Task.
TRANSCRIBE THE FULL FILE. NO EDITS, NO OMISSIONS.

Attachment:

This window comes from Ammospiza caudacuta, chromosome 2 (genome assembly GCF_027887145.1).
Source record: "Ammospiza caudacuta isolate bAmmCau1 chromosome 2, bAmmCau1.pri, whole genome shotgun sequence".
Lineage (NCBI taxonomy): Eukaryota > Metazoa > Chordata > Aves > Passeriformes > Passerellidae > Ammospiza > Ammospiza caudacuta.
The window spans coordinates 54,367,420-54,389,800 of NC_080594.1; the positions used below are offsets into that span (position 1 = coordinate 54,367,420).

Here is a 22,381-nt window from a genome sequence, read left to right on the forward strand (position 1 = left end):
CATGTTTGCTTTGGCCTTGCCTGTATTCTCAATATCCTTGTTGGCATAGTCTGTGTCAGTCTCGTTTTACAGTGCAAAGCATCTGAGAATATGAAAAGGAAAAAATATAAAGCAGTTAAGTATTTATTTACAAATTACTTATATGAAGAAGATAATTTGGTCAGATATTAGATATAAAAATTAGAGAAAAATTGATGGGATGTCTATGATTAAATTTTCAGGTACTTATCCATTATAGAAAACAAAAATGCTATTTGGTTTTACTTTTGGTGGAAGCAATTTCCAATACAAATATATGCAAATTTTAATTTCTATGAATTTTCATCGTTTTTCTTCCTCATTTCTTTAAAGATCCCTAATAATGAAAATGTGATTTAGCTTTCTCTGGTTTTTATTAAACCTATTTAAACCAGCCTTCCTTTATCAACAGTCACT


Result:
This window comes from Ammospiza caudacuta, chromosome 2 (genome assembly GCF_027887145.1).
Source record: "Ammospiza caudacuta isolate bAmmCau1 chromosome 2, bAmmCau1.pri, whole genome shotgun sequence".
Lineage (NCBI taxonomy): Eukaryota > Metazoa > Chordata > Aves > Passeriformes > Passerellidae > Ammospiza > Ammospiza caudacuta.
The window spans coordinates 54,367,420-54,389,800 of NC_080594.1; the positions used below are offsets into that span (position 1 = coordinate 54,367,420).

Here is a 22,381-nt window from a genome sequence, read left to right on the forward strand (position 1 = left end):
CATGTTTGCTTTGGCCTTGCCTGTATTCTCAATATCCTTGTTGGCATAGTCTGTGTCAGTCTCGTTTTACAGTGCAAAGCATCTGAGAATATGAAAAGGAAAAAATATAAAGCAGTTAAGTATTTATTTACAAATTACTTATATGAAGAAGATAATTTGGTCAGATATTAGATATAAAAATTAGAGAAAAATTGATGGGATGTCTATGATTAAATTTTCAGGTACTTATCCATTATAGAAAACAAAAATGCTATTTGGTTTTACTTTTGGTGGAAGCAATTTCCAATACAAATATATGCAAATTTTAATTTCTATGAATTTTCATCGTTTTTCTTCCTCATTTCTTTAAAGATCCCTAATAATGAAAATGTGATTTAGCTTTCTCTGGTTTTTATTAAACCTATTTAAACCAGCCTTCCTTTATCAACAGTCACT